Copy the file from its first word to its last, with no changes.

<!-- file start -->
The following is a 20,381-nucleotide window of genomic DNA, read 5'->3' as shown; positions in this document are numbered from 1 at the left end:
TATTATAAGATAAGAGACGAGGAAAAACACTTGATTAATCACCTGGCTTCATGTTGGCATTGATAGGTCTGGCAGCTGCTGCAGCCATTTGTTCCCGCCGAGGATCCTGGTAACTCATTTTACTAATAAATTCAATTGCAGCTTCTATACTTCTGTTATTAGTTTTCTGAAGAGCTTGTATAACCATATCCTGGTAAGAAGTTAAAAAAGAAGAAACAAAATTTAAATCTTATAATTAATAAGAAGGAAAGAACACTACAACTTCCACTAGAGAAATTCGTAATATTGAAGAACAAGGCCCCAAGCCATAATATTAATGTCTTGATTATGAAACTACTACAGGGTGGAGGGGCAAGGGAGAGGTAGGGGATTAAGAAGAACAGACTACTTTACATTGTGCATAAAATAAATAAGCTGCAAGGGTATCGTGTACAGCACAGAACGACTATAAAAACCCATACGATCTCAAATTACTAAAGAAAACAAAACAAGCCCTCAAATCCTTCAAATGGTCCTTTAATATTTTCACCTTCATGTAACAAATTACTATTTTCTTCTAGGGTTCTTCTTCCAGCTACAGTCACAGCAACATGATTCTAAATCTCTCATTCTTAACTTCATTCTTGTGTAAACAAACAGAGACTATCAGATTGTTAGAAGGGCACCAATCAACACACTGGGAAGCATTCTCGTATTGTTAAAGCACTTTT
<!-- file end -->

The following is a 20,381-nucleotide window of genomic DNA, read 5'->3' as shown; positions in this document are numbered from 1 at the left end:
TATTATAAGATAAGAGACGAGGAAAAACACTTGATTAATCACCTGGCTTCATGTTGGCATTGATAGGTCTGGCAGCTGCTGCAGCCATTTGTTCCCGCCGAGGATCCTGGTAACTCATTTTACTAATAAATTCAATTGCAGCTTCTATACTTCTGTTATTAGTTTTCTGAAGAGCTTGTATAACCATATCCTGGTAAGAAGTTAAAAAAGAAGAAACAAAATTTAAATCTTATAATTAATAAGAAGGAAAGAACACTACAACTTCCACTAGAGAAATTCGTAATATTGAAGAACAAGGCCCCAAGCCATAATATTAATGTCTTGATTATGAAACTACTACAGGGTGGAGGGGCAAGGGAGAGGTAGGGGATTAAGAAGAACAGACTACTTTACATTGTGCATAAAATAAATAAGCTGCAAGGGTATCGTGTACAGCACAGAACGACTATAAAAACCCATACGATCTCAAATTACTAAAGAAAACAAAACAAGCCCTCAAATCCTTCAAATGGTCCTTTAATATTTTCACCTTCATGTAACAAATTACTATTTTCTTCTAGGGTTCTTCTTCCAGCTACAGTCACAGCAACATGATTCTAAATCTCTCATTCTTAACTTCATTCTTGTGTAAACAAACAGAGACTATCAGATTGTTAGAAGGGCACCAATCAACACACTGGGAAGCATTCTCGTATTGTTAAAGCACTTTT